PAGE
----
The cover of Hot Rod Magazine read “Speed is Dead” about 1970. They were referring to drag racing ” I guess they were Wrong”, Tony was interested in older cars and along with his own 1931 Ford Model A was instrumental in the decision to gear up to selling Restoration and Older Car products. Photo of B&T depicts the changing times and Cars .Patrons asked who owns the abandoned vehicle.
The US draft took many patrons off to Vietnam and the fact that insurance made owning Hi performance cars expensive for patrons brought the speed shop to the next step; B&T Street Rod City. Tony started many trends and new specialty products that you still see today. The Name “Street Rod City” was cutting edge.
The SRC Catalog provided mail order customers access to restoration parts, show car and street rod products, along with parts that were already chromed . The WSRA named Tony “Antonio-Chrome-a-Lione”.
Yes there was others like Cal Custom and Elco that offered their own engine dress up products that were polished or chromed, but Tony’ offered alternators, starters and suspension products that were never before offered. B & T parts had a factory fit because he used genuine OEM parts to accomplish it. His Street Rod components were already chromed avoiding the hassle of taking them to a local chrome shop to be plated. The B&T SRC catalog back cover was appropriately headlined “Chrome Makes It”. The page listed Chromed Timing Covers, Alternators, Trans Pans, Pulleys, Oil Pans, Water Pumps and Shocks. Check out the back page of the SRC Catalog on the right. “Tap on any photo to enlarge”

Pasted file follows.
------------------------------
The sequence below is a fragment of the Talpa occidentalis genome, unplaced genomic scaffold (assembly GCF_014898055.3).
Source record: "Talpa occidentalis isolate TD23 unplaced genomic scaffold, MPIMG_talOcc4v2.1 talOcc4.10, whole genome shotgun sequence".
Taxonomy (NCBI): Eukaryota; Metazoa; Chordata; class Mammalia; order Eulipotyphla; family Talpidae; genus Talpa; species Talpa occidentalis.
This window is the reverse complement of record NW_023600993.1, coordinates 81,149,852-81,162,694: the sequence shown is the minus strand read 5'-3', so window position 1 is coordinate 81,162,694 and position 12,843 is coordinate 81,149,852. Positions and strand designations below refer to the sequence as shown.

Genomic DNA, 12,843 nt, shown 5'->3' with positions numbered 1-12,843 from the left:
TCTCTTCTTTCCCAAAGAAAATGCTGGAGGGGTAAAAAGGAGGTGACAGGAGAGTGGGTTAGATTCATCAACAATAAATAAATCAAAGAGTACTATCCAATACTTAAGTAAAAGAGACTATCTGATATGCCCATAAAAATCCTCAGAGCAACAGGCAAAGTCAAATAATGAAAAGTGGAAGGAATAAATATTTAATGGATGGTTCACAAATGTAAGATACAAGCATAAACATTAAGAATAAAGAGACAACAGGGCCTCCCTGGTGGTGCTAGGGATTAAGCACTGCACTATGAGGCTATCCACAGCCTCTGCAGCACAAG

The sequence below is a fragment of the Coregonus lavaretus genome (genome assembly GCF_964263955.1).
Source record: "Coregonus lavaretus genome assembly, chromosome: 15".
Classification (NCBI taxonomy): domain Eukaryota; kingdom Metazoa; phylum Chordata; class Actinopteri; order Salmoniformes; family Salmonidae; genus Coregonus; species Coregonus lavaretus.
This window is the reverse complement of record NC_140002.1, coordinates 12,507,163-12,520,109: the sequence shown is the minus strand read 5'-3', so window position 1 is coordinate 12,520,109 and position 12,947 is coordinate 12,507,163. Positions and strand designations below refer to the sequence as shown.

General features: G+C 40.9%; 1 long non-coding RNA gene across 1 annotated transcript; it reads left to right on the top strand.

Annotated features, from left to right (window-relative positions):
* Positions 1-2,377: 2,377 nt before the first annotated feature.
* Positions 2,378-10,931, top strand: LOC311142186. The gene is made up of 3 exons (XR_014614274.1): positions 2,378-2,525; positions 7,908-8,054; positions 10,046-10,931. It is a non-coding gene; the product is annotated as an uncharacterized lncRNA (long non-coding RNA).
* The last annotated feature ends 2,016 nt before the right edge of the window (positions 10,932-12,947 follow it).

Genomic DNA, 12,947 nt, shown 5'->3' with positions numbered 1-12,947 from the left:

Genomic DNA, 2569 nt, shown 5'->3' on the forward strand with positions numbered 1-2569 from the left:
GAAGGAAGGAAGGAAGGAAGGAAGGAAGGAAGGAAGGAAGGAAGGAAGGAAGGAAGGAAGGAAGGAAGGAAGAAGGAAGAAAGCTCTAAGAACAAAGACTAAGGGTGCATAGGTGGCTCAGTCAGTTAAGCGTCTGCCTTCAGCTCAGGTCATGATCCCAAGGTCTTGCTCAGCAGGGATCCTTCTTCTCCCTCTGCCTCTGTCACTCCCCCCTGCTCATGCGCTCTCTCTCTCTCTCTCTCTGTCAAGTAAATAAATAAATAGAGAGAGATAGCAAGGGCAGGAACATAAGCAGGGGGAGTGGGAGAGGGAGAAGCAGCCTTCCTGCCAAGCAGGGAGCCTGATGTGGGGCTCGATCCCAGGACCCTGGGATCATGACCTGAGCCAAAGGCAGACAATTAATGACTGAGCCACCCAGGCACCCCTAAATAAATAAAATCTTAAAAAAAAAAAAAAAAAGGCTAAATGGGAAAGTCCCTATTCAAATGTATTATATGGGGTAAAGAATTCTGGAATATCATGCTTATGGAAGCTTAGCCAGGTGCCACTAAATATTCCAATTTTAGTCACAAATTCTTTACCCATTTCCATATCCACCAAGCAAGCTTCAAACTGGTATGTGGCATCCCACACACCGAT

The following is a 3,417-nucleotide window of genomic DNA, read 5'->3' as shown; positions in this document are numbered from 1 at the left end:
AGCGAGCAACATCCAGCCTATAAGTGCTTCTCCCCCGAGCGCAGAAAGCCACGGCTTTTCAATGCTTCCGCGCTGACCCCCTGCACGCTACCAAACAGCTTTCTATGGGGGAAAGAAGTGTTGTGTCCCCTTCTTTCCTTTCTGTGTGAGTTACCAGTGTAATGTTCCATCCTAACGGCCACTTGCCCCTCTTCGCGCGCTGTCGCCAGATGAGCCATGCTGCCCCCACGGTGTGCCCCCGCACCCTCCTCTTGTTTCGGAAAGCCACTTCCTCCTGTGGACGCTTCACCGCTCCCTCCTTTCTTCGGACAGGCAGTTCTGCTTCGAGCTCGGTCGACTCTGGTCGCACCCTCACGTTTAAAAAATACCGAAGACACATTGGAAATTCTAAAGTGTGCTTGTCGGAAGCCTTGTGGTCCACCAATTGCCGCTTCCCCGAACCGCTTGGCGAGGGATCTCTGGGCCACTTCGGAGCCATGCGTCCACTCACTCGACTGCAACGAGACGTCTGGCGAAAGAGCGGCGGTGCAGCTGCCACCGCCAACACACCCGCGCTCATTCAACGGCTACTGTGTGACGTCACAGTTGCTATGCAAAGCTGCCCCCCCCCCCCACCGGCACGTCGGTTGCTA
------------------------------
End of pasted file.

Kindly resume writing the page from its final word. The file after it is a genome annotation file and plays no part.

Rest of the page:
B&T reinvented the catalog as a stand alone chrome parts catalog appropriately titled “Chrome Makes It” The Chrome Makes It line was expanded to include “Fancy Bolts”. Fancy Bolts were fully polished stainless steel bolts that complimented the chrome parts. B&T provided supplements to the SRC and Chrome Makes It Catalogs that offered the V8 Jewelry line of 1932 to 1948 trim accessories. Glass Blue Dot Taillight lens, and an array of other components were a B & T SRC and CMI staple.. B&T introduced an alternative to using braided stainless hoses with AN ends at he the 1978 NSRA Street Rod Nationals. The hoses that were available until then were actually air craft surplus that were popular with racers. For a little history lesson, Earls was an aircraft surplus company. B&T provided the first alternative to using hoses with AN (Army Navy) fittings attached. Our braided stainless slipped over any hose and looked like the other for a fraction of the price. Both Fancy bolts and the braided stainless were at the forefront companies and products seen today that are a direct result of B&T and Tony Monopoli.
The Chrome Makes it Catalog offered more of the bright idea parts that were available for Chevrolet, Ford and Mopar. B&T offered the items mentioned above and provided custom chromed service through mail order to customers from coast to coast. The shop chromed, polished many multiple carburetor intake setups as those pictured.The polishing shop did every thing including magnesium wheels, engine blocks, aluminum heads and as they say a photo is worth a thousand words.
B&T built the six and two carburetor setups below. The Chrome lockers were used for a famous advertisement.
This is the Classic Car News part I Coverage of the Tony Monopoli’s 50 years in the Specialty Automotive Business. Part II will cover the years after B&T.